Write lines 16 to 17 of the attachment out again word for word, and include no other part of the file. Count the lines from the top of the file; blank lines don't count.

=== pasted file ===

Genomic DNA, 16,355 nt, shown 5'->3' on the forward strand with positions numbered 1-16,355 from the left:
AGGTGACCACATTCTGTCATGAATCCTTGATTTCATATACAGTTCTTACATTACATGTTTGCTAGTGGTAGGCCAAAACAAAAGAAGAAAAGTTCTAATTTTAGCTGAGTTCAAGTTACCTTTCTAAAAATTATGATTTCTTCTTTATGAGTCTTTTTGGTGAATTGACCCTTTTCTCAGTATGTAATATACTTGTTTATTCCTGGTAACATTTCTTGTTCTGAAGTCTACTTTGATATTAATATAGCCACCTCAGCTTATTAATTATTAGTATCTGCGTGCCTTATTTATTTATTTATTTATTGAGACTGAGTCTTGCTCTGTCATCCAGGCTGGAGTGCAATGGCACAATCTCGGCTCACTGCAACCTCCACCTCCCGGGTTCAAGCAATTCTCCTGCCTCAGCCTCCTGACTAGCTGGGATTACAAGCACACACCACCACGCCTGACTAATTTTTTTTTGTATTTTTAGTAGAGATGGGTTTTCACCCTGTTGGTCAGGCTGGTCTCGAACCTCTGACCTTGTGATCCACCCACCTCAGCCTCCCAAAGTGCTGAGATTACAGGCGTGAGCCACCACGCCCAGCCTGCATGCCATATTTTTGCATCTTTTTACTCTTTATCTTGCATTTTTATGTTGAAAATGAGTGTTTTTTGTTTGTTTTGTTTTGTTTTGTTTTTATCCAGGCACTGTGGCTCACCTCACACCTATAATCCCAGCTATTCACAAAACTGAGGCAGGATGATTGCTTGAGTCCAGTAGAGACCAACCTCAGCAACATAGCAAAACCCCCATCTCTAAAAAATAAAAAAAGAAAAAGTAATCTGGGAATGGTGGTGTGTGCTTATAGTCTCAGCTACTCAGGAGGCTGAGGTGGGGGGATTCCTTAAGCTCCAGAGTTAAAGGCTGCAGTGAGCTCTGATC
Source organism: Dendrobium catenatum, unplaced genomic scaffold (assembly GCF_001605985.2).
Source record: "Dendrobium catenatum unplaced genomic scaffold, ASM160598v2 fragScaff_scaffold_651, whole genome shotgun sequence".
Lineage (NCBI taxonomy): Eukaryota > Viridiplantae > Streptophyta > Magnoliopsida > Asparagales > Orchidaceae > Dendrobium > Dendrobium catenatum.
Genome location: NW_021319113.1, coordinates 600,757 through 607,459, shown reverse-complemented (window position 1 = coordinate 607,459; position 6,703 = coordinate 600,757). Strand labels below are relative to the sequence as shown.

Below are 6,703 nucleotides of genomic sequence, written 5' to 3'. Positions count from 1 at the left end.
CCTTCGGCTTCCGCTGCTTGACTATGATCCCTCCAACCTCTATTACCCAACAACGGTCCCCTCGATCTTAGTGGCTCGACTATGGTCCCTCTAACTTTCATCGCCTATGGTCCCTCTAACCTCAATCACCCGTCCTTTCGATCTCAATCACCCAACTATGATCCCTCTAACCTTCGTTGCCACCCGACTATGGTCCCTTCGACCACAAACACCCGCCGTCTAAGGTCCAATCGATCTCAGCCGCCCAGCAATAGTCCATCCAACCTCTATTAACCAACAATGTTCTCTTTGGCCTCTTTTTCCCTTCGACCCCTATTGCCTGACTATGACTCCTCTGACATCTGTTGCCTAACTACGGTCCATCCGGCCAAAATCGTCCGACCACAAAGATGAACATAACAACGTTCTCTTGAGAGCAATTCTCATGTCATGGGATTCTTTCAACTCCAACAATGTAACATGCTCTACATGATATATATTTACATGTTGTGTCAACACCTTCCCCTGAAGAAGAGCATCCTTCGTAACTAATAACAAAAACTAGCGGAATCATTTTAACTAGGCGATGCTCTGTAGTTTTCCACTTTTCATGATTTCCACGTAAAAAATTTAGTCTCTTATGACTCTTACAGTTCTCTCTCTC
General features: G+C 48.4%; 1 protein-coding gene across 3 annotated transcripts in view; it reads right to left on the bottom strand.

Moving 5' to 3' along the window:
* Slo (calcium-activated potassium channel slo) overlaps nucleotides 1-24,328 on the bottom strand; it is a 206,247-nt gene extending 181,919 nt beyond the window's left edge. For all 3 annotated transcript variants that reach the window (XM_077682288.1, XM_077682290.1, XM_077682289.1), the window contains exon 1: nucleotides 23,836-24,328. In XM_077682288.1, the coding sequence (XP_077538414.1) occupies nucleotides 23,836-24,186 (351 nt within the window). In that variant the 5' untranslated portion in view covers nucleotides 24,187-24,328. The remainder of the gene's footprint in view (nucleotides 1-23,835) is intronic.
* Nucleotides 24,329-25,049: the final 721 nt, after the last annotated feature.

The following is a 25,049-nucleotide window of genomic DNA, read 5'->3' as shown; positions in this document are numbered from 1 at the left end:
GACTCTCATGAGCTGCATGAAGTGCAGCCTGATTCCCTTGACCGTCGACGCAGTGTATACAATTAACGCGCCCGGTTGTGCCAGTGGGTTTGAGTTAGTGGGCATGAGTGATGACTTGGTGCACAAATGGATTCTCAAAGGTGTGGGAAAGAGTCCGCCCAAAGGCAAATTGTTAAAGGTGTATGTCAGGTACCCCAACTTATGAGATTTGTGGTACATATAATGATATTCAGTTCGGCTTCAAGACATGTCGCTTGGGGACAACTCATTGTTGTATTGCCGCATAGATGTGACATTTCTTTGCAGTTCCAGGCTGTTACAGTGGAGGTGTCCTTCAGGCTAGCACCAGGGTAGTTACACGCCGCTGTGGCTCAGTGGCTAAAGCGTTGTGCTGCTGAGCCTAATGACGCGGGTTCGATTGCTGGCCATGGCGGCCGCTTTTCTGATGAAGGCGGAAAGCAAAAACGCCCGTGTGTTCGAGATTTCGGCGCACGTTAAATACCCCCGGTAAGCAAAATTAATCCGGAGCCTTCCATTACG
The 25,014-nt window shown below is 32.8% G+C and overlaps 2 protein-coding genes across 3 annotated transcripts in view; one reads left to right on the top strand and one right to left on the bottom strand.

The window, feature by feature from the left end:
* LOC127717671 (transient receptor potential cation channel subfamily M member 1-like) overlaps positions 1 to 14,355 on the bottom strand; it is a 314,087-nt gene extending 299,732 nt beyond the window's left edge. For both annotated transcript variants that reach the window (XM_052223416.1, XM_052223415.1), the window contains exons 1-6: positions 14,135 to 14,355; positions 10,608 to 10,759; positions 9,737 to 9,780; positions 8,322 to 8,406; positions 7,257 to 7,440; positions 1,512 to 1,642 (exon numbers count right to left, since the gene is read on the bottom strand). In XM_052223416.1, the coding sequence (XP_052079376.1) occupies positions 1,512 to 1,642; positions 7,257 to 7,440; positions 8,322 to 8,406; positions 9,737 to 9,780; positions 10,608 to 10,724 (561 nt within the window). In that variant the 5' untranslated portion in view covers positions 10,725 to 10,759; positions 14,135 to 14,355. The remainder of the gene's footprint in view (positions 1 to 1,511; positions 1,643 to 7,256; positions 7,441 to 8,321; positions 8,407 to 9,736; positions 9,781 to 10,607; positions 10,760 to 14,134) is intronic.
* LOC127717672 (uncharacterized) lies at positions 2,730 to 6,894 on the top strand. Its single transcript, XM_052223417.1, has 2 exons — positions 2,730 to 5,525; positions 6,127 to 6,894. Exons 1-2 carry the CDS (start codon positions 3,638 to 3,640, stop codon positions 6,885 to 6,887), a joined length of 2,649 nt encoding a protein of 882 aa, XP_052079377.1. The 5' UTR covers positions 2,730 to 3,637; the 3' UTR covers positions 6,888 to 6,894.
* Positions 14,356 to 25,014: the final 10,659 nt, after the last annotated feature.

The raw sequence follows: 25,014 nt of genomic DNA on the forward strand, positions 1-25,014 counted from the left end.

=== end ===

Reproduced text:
The window, feature by feature from the left end:
* LOC127717671 (transient receptor potential cation channel subfamily M member 1-like) overlaps positions 1 to 14,355 on the bottom strand; it is a 314,087-nt gene extending 299,732 nt beyond the window's left edge. For both annotated transcript variants that reach the window (XM_052223416.1, XM_052223415.1), the window contains exons 1-6: positions 14,135 to 14,355; positions 10,608 to 10,759; positions 9,737 to 9,780; positions 8,322 to 8,406; positions 7,257 to 7,440; positions 1,512 to 1,642 (exon numbers count right to left, since the gene is read on the bottom strand). In XM_052223416.1, the coding sequence (XP_052079376.1) occupies positions 1,512 to 1,642; positions 7,257 to 7,440; positions 8,322 to 8,406; positions 9,737 to 9,780; positions 10,608 to 10,724 (561 nt within the window). In that variant the 5' untranslated portion in view covers positions 10,725 to 10,759; positions 14,135 to 14,355. The remainder of the gene's footprint in view (positions 1 to 1,511; positions 1,643 to 7,256; positions 7,441 to 8,321; positions 8,407 to 9,736; positions 9,781 to 10,607; positions 10,760 to 14,134) is intronic.